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The Asian ApertureOtaku Encounter of the Osaka Kind
POSTED BY JASON FETTERS, February 20, 2011    Share

Back in 2000, when the whole world just entered the 21st Century, I had an experience that I thought would be strange. I was in my late 20's and working for the biggest of the three English Conversation schools called Nova. If you are in Japan, don't look for Nova as they went bankrupt in 2007 when President Nozomu Sahashi stole money and tried to run away. He is currently in prison. Anyway, one of my co-workers was a fellow anime fan and recommended going to Animate. I was on my way to Otaku paradise.

I took a train from Toyonaka Station, where my Nova branch was located, to nearby Ishibashi Station. I got off and went to look for the big Animate building. I had been to several other Animate stores in different parts of Osaka and a really nice one in Kyoto, so I knew what to expect. Still, I wander around like a tourist until I found the building.

Going inside I was bombarded by all the stuff inside. Animate caters to what is new and current for anime and manga. Instead of waiting for an American distribution company to create a dub version and localize a series for the U.S. market, you can buy the DVD. However, the DVD will probably not have English subtitles, which is fine for me. Sometimes language gets in the way of enjoying anime. You just need to learn to relax, not worry about what is being said, and take in quality animation. The store had a long wall of DVD titles including series like One Piece, Turn A Gundam, and even some live action stuff like the old 60's Ultraman DVD boxset, one of the few retro items available. I was very impressed with all the current titles on display and then I moved on to manga.

Shiny new manga books were lined up for viewing pleasures. I was interested in Vagabound by Takehiko Inoue and picked up a couple of volumes. Vagabound is a manga about the unbeaten samurai, Miyamoto Musashi. This was rare for me because I generally buy used manga at second hand stores because I am more interested in what is retro.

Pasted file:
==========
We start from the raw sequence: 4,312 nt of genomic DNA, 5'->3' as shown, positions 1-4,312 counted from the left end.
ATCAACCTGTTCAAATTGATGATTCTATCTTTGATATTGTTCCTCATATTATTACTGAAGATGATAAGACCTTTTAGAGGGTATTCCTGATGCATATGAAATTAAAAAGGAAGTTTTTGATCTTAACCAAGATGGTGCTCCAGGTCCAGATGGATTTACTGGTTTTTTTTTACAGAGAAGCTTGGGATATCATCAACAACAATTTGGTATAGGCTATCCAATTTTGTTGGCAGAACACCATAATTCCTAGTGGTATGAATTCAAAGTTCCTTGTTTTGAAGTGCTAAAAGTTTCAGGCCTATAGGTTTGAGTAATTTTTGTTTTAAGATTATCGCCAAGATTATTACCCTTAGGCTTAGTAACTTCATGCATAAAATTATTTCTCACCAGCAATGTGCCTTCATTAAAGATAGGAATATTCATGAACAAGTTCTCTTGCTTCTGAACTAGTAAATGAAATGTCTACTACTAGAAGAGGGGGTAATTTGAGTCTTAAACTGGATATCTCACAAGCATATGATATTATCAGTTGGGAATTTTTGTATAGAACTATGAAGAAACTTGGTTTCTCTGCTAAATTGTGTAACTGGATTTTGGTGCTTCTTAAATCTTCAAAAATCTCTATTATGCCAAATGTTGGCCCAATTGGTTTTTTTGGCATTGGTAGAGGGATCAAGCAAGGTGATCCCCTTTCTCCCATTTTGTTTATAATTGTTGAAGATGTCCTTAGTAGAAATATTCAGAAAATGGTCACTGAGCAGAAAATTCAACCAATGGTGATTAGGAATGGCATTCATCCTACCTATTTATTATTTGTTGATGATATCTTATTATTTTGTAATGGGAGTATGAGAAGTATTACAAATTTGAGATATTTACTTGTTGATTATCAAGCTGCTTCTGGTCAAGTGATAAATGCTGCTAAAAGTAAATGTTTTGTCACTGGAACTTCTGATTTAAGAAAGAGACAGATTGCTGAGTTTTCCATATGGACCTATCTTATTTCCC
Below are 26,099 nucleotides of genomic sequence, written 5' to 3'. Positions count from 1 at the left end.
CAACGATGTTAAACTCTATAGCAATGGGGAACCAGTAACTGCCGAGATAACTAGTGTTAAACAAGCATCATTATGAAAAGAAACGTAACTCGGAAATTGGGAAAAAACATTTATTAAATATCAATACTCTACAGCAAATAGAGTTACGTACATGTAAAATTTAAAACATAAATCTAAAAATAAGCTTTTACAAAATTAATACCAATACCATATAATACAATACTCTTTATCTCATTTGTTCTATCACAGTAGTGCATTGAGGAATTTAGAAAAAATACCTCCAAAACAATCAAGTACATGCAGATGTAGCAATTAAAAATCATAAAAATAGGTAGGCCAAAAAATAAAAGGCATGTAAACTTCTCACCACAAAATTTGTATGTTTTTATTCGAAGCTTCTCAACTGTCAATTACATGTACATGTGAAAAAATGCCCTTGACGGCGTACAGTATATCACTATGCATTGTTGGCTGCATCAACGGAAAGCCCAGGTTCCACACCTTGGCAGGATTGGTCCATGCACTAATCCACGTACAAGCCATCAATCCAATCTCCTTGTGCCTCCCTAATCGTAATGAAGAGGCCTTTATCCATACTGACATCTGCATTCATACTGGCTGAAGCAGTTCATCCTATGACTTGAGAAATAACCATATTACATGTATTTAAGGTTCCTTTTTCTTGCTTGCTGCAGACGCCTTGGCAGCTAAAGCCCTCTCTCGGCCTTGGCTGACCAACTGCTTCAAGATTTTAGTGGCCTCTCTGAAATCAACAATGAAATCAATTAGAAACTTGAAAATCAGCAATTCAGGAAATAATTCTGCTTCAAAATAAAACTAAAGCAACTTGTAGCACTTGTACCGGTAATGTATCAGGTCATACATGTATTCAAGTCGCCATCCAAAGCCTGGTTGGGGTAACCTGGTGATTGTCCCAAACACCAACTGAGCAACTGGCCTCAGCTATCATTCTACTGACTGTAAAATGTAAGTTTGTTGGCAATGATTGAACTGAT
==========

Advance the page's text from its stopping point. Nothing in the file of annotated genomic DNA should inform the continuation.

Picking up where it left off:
Besides the usual DVDs, and anime, there were also keychains in the shape of anime characters. A popular thing to do is to buy several keychains of your favorite characters and attach them to your bookbag. I used to have the spaceship Phoenix from Battle of the Planets dangling from my bookbag.
Animate also has toys, and anything you can possible want for current pop culture goods.

Browsing the DVD titles, I noticed someone behind me, I was looking at the Gundam titles to satisfy my love of giant robots. Finally in a quiet voice, almost a whisper, he was talking to me. I was surprised when I first met Kenzo, that he was speaking to me in English. I later learned that he worked as a translator. I never had a problem understanding him. Looking at the DVD titles, Kenzo started talking about all things Gundam. Then I did the unthinkable and asked him if he was an Otaku. (Otaku is a bad word in Japan that shows social inept people who seldom marry. I was warned before going to Japan to not refer to myself or anyway as an otaku.) I probably shouldn't have been so direct but the direct approach worked best. Kenzo admitted to being an otaku and went into a long lecture about how otaku are misunderstand in Japan because of the harsh criticism from the Japanese media. I learned that being an otaku is really not that much different from being a fanboy.

Kenzo also told me that his friend recently got married and had a Sailor Moon themed Wedding. All participants had to dress up as Sailor Moon characters. This shattered another stereotype because otaku can get married, it just takes awhile to find someone. As I remember, the bride's family was not happy at all. I really wanted to see photos from that wedding.